The new professional baseball team in Colorado Springs was looking for a name. They didn’t choose the one you really wanted. From my SportsBiz column at ColoradoBIZ magazine.
The big reveal came and went, the schedule got finalized and the T-shirts are on the shelves. Now, Chris Phillips, president and general manager of the Rocky Mountain Vibes minor league baseball team, has a confession to share: The bull testicles never really had a chance.
“Rocky Mountain Oysters” was one of the more spirited names on the consideration list as Phillips and his employer, Elmore Sports Group, asked fans for help naming their new baseball team in Colorado Springs. The overt reference to a supposed Colorado delicacy was good for some fun PR prattle, but in the end, Phillips and crew wanted something a little more vibrant, and a lot less … grisly.
Eventually, the Rocky Mountain Vibes won the day, along with new mascot “Toasty,” a mischievous-looking marshmallow who will entertain fans this summer as the Vibes compete in baseball’s eight-team Pioneer League.
With teams stretching from Colorado Springs to Great Falls, Montana, the Pioneer League is a rookie-level feeder organization for higher-echelon ball clubs that constitute the elaborate latticework of professional baseball’s farm system. It’s a few steps below the Triple A circuit where the Colorado Springs Sky Sox had played since 1988. That team is no more: After years of slogging it out through cold spring weather and a pitcher-punishing altitude, Southern California-based Elmore Sports uprooted the Sky Sox to San Antonio as part of a complicated four-team move. Emerging from the dust is the Vibes, a new entrant that will compete with the likes of the Grand Junction Rockies, farm team to its Coors Field counterpart, in a 76-game “short-season” schedule.
The fresh start gives Phillips, previously GM for the Sky Sox, a blank slate on which to reframe professional baseball in Colorado Springs. Going, going and gone are the muted colors and exposed-brick classicism of the Sky Sox brand. Taking its place is what Phillips sees as a more energized, youthful appeal that tips its purple-orange-and-magenta cap to summer, sunshine and the Colorado dream. “Our mantra is we’re changing everything about how we do business,” Phillips says.
Phillips is an energetic 17-year minor league baseball veteran with a faint resemblance to the entertainer Howie Mandel. Despite the drop in league pedigree, he’s confident game attendance is bound to rise from the Sky Sox days thanks partly to a Colorado summer fixture: the sun. The Sky Sox’s elongated schedule demanded that the team inaugurate its home games in April, when cold weather and swirling winds kept wary fans away. “We were snowed out on opening day for four of my seven years here,” Phillips says. “April and May were money-losing months for us.” That’s no longer an issue, as the Vibes won’t play at home until June 21, when school’s out and the sun’s up.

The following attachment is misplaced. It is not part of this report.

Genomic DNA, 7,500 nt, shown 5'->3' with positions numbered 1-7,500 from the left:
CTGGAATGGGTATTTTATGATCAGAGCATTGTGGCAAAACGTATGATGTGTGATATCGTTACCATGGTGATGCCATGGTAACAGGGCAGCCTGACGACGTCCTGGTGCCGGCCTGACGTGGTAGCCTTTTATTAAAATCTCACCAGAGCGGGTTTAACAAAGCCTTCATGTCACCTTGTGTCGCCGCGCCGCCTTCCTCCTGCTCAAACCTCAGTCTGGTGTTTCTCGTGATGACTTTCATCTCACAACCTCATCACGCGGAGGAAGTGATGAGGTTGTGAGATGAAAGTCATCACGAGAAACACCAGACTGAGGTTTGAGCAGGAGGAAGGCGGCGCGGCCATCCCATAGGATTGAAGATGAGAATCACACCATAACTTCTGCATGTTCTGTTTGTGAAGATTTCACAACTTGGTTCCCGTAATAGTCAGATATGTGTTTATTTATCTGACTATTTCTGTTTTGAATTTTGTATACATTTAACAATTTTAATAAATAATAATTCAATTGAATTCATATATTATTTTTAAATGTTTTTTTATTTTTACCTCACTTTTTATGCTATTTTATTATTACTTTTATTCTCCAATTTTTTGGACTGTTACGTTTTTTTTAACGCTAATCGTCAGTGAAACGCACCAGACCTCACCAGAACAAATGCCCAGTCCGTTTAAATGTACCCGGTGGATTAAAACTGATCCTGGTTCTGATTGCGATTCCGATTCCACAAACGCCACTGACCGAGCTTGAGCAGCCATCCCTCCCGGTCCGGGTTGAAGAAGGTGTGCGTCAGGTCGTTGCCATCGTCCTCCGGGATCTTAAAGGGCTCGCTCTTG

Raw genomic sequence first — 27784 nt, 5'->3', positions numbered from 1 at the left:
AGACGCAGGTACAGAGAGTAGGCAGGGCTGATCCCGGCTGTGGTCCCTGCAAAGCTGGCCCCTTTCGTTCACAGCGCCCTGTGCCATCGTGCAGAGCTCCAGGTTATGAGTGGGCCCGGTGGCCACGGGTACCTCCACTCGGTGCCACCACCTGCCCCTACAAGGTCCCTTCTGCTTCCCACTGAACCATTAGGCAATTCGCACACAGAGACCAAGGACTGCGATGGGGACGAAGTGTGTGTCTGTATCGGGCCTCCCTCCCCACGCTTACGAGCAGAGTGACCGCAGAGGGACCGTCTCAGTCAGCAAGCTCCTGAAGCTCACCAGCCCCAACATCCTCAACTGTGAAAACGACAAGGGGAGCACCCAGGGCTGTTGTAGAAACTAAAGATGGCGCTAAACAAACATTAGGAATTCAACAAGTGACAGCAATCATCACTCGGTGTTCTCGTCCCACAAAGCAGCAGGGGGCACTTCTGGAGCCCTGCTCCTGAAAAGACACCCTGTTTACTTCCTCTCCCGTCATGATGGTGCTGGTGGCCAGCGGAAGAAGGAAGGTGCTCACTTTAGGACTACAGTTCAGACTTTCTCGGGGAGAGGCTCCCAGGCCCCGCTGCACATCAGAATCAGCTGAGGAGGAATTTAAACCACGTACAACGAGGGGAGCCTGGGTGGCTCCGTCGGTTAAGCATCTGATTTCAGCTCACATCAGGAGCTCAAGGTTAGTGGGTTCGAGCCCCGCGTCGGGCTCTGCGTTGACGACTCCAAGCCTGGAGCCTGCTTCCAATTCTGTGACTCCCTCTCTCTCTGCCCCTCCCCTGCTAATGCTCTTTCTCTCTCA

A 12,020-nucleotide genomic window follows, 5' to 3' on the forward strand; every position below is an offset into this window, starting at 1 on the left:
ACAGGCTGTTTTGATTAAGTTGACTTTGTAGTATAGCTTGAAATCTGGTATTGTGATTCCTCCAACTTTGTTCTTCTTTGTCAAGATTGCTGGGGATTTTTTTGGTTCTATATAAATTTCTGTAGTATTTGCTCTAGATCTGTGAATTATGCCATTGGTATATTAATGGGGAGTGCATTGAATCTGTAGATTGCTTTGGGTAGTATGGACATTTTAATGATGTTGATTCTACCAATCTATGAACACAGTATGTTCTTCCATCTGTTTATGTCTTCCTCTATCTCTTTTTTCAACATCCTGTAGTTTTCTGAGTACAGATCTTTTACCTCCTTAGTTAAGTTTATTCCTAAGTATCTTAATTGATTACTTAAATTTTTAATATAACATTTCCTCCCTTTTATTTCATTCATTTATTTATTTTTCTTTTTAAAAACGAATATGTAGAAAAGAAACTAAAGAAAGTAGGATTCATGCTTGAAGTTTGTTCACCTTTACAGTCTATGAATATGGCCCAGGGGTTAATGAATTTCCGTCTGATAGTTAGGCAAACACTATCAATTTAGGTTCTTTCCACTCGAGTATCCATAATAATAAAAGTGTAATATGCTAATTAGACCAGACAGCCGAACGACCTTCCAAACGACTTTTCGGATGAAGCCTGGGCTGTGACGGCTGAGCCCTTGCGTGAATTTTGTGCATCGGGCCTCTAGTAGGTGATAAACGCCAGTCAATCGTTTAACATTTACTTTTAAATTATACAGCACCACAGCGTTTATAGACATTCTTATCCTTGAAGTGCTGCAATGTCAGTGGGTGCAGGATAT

Besides the weather, Phillips is banking on a Disney-influenced sort of customer experience to transform the ballpark formerly called Security Service Field. Updated aesthetics include whimsical benches constructed from skiing gear and oversized murals depicting Colorado landscapes. In an homage to Colorado camping, fans can even gobble up fresh s’mores.
But not every Sky Sox tradition is sunsetting: Phillips and his promotional crew will carry on a tradition established by former Sky Sox marketing ace Rai Henninger for theme nights, giveaways and occasionally odd stunts like Harry Potter Night (Aug. 3), Vibe-a-Palooza Night (Sept. 7) and the enduring but as-yet unscheduled Bark in the Park.
There’s evidence the formula can work. Phillips has studied outcomes tied to minor league teams in Spokane, Washington; Hillsboro, Oregon; and Vancouver, British Columbia, that have undergone similar transformations from Triple-A to rookie league baseball. “They all went to short season, and they’re crushing it,” he says.
As for on-field talent, Phillips points out fans will be watching legitimate Major League Baseball aspirants who are drafted out of high school and college by big-league teams. Home-state hero Nolan Arenado is one MLB star who started his professional career at the rookie league level. (The Vibes are part of the Milwaukee Brewers’ farm system.)
One oddity of the rookie league, though, is that the roster won’t be determined until a week or two before the season starts. Players are signed in the narrow window between the College World Series in Omaha and the start of Pioneer League play in June. But the names on the jerseys probably won’t be as influential in putting fans in seats as the price of a ticket – and the overall vibe of the Vibes. “That’s what minor league baseball is about,” Phillips says. “It’s a three-hour escape from reality that won’t break the bank.”?